Time to run
We wandered out to the B Corral about 9:20am and awaited the start with everyone else. We totally missed the horn and all of the pre-race festivities. All of a sudden the throng started moving and we realized we were off!
The first kilometre was very comfortable. We slotted in about 25m back from the 2:30 pace bunny and found our stride. We saw running friend Wing here and chatted with here for a bit through the first km split.
5:15 – 1km. Good pace, maybe a bit slow? Whatever. It was busy.
The next few kilometres were flat and maybe a bit downhill and things started to spread out a bit and we had more running room to work with. We made the turn from James onto Burlington and noted our splits were a bit faster now.
4:53 – 2km
4:46 – 3km
4:56 – 4km
Into a groove
Welcome to the worst of Hamilton. Nothing like running through an industrial area with nothing to look at and no spectators. We were up and down on and off an elevated highway. That meant three or four hills and my hip started saying hello on the last one. Not good!
My splits were good and consistent here, but probably a bit faster than I had planned to run. Whatever…we were with the 2:30 bunny still and things were feeling fine. It was warm with the sun blazing down and the wind at our backs. I had my hat off and jacket unzipped now and then.
The hip says hi
Next up was the exit from the highway, around the off ramp and over the 10km mat. This was also the last hill for the next little bit and that was a good thing because when I tried to drive forward up that hill, my hip and IT band were really making themselves known.
4:46 – 10km
4:52 – 11km
On to Beach Blvd we went. As expected, it got cold as soon as we hit the lake section. I was super glad to have the jacket here and I felt comfortable with my choice of attire. I told Miguel that I thought I was in a bit of trouble with the hip and that maybe things would get bad through the hills. He remarked that his foot was getting sore and that it might be a tough second half for him as well. Thankfully, we have a good rapport when we race together and there’s an understanding that it’s every runner for themselves and there’s no pressure to hold back if one of us is slower.
By the time I got to the lift bridge, I was feeling okay. At 13km I took two Tylenol to see if that would help with the hip and over the next little bit I could feel things calming down. The gel from 8km was also working well.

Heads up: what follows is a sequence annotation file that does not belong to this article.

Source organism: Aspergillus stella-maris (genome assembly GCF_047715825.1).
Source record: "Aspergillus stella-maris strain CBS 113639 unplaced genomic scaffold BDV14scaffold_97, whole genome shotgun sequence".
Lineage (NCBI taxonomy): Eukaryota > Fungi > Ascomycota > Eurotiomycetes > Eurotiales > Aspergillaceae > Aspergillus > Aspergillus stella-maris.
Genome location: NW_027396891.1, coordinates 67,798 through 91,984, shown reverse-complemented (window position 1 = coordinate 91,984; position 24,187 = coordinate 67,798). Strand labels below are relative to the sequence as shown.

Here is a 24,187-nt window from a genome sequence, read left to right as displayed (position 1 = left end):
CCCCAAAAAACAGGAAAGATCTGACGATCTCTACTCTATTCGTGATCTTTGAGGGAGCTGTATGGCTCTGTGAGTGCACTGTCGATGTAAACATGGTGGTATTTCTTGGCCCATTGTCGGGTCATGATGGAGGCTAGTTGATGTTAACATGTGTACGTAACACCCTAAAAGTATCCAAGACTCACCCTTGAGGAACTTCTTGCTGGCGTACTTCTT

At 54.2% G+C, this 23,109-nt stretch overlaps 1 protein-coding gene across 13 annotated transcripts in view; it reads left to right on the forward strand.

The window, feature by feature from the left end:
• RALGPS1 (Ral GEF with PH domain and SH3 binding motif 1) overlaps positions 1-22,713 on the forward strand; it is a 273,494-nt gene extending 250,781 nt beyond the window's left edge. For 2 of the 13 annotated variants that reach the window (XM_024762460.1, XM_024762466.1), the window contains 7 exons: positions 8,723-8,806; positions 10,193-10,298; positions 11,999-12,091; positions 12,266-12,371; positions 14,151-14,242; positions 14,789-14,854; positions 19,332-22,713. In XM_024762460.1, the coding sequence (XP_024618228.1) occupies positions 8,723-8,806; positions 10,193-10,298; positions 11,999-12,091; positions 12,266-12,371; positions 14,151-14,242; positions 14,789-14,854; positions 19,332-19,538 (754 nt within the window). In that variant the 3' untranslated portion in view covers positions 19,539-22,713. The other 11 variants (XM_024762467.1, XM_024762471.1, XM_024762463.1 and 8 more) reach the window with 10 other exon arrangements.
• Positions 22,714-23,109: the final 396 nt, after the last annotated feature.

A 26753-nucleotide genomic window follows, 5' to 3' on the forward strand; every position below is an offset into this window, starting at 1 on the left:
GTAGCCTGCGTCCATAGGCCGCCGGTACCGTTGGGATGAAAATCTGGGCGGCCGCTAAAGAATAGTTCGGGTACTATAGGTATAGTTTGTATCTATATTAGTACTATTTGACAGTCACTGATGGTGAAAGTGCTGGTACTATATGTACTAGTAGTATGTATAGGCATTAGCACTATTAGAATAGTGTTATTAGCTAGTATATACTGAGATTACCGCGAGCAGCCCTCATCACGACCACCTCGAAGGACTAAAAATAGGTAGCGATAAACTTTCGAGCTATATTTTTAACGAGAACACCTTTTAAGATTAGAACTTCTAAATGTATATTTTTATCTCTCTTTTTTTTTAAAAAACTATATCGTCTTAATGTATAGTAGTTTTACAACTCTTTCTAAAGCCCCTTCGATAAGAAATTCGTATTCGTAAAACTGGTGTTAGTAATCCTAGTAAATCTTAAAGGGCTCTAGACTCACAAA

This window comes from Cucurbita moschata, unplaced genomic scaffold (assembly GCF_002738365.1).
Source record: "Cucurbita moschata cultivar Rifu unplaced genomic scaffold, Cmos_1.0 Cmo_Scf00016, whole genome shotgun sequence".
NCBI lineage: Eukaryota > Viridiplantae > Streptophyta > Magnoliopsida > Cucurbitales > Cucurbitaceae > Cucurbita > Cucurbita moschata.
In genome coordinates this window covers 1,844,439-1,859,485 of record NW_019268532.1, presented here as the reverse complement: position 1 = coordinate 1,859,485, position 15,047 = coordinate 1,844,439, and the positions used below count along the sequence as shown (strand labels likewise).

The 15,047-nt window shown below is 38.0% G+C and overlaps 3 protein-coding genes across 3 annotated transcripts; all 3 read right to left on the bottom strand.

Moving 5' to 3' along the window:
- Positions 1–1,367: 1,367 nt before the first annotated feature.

4:53 – 12km
4:52 – 13km
4:52 – 14km
4:47 – 15km
I crossed the halfway at 1:13:23. I didn’t look at my watch after 14km so I had no idea what my split was except that it was under 1:15. Not bad, but could I hold this pace to the end? Somewhere around here Miguel dropped back. I looked back a few times over the next few kilometres but I didn’t see him anymore…I figured his foot injury started bugging him and that he eased back a bit to make sure he could finish.
From the bridge, it’s a few kilometres along the highway until you make the left turn onto North Shore Blvd. Then the hills start.
4:47 – 16km
4:42 – 17km
4:52 – 18km
Through the hills
I found that if I drove forward with my left leg and eased up a bit on the right side, that I could hold my pace up the hills and not cause too much stress on my IT and hip. That was good! The hills here are rolling and relentless, but I felt really strong and ran them well. I didn’t look at my watch at all, so I had no idea whether I was still running the same pace. Whatever…it felt good.
The Lasalle Park hill and the one after that are both long and grinding. But 5:03kms for both of those is pretty solid! I was gaining confidence now.
Around 24km you make the turn onto Plains Rd. Since the big hill is still under construction this year, this turn marks the last of the big inclines. Great news! My hip was good, and I survived the hills again. I grabbed a banana from some family handing them out and ate it. Time to push the pace a bit and bring this home.
5:06 – 24km
4:56 – 25km
4:55 – 26km
4:55 – 27km
Pushing to the finish
The finish is in sight here and it’s a long, gradual downhill to the end. I passed the Grim Reaper and told him “Not this year” as usual. Shortly after, I saw a runner stretching out his calf and said, “Let’s go! Let’s finish this up.” We chatted for a bit and decided to run it in as strongly as we could.
I didn’t know I had that much left and when he pushed the pace, I said “Go! You’re stronger than me…see you in the chute.” He said I had promised to run it in with him, so I had no choice but to give it some more effort.
4:59 – 28km
4:43 – 29km (what?)
The last kilometre is awesome in Hamilton. You can see the FirstOntario Centre getting closer and the crowds here are thick, encouraging you to the finish. It’s also downhill! I was running fast tempo pace now and feeling great. Only the turn down the hill to the finish inside the arena remained.
4:37 – 30km
My fastest kilometre was the last one. Awesome. I pushed it hard to the finish and stopped my watch. 2:26:55. A personal best by over a minute. My best Around the Bay by far, and probably the best I’ve ever felt at the end of a long race. My Dutch buddy came over to congratulate me on a job well done and I thanked him for the push that got me in under 2:27.
My best 30km
All in all, a great day and a real confidence booster with the Ottawa Marathon coming up in eight weeks. It’s clear that despite an early setback with a foot injury and some hip/IT band issues of late, that I’m still stronger and faster than last year.
There’s still more training to do, but I’m hopeful I can put in another great performance over 42.2km in Ottawa in May.